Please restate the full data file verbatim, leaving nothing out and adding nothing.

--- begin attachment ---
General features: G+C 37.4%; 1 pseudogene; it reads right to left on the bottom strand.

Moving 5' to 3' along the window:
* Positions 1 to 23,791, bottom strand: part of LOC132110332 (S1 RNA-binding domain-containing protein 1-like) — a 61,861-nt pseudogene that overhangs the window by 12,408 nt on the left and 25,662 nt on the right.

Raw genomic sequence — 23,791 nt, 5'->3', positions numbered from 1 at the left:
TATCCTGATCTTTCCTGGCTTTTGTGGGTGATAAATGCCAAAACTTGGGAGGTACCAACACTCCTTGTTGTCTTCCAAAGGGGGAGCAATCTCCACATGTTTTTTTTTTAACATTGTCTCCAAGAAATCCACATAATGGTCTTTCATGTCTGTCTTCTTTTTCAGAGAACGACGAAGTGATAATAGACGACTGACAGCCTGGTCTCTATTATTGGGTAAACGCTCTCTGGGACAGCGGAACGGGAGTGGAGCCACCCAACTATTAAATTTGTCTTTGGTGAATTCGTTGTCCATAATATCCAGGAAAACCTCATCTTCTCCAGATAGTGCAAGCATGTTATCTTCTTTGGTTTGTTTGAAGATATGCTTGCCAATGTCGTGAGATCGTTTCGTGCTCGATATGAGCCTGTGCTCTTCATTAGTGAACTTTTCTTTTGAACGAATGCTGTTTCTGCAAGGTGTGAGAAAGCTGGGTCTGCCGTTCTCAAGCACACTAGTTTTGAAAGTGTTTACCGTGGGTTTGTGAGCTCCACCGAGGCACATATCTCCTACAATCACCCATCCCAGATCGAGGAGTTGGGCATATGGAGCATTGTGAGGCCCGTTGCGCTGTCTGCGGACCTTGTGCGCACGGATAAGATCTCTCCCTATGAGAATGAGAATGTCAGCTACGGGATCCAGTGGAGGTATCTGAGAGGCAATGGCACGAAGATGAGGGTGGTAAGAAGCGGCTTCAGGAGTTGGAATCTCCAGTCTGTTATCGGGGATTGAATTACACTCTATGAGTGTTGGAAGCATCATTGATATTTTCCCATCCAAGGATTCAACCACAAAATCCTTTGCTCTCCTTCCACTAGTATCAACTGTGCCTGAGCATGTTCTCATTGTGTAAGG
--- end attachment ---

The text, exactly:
General features: G+C 37.4%; 1 pseudogene; it reads right to left on the bottom strand.

Moving 5' to 3' along the window:
* Positions 1 to 23,791, bottom strand: part of LOC132110332 (S1 RNA-binding domain-containing protein 1-like) — a 61,861-nt pseudogene that overhangs the window by 12,408 nt on the left and 25,662 nt on the right.

Raw genomic sequence — 23,791 nt, 5'->3', positions numbered from 1 at the left:
TATCCTGATCTTTCCTGGCTTTTGTGGGTGATAAATGCCAAAACTTGGGAGGTACCAACACTCCTTGTTGTCTTCCAAAGGGGGAGCAATCTCCACATGTTTTTTTTTTAACATTGTCTCCAAGAAATCCACATAATGGTCTTTCATGTCTGTCTTCTTTTTCAGAGAACGACGAAGTGATAATAGACGACTGACAGCCTGGTCTCTATTATTGGGTAAACGCTCTCTGGGACAGCGGAACGGGAGTGGAGCCACCCAACTATTAAATTTGTCTTTGGTGAATTCGTTGTCCATAATATCCAGGAAAACCTCATCTTCTCCAGATAGTGCAAGCATGTTATCTTCTTTGGTTTGTTTGAAGATATGCTTGCCAATGTCGTGAGATCGTTTCGTGCTCGATATGAGCCTGTGCTCTTCATTAGTGAACTTTTCTTTTGAACGAATGCTGTTTCTGCAAGGTGTGAGAAAGCTGGGTCTGCCGTTCTCAAGCACACTAGTTTTGAAAGTGTTTACCGTGGGTTTGTGAGCTCCACCGAGGCACATATCTCCTACAATCACCCATCCCAGATCGAGGAGTTGGGCATATGGAGCATTGTGAGGCCCGTTGCGCTGTCTGCGGACCTTGTGCGCACGGATAAGATCTCTCCCTATGAGAATGAGAATGTCAGCTACGGGATCCAGTGGAGGTATCTGAGAGGCAATGGCACGAAGATGAGGGTGGTAAGAAGCGGCTTCAGGAGTTGGAATCTCCAGTCTGTTATCGGGGATTGAATTACACTCTATGAGTGTTGGAAGCATCATTGATATTTTCCCATCCAAGGATTCAACCACAAAATCCTTTGCTCTCCTTCCACTAGTATCAACTGTGCCTGAGCATGTTCTCATTGTGTAAGG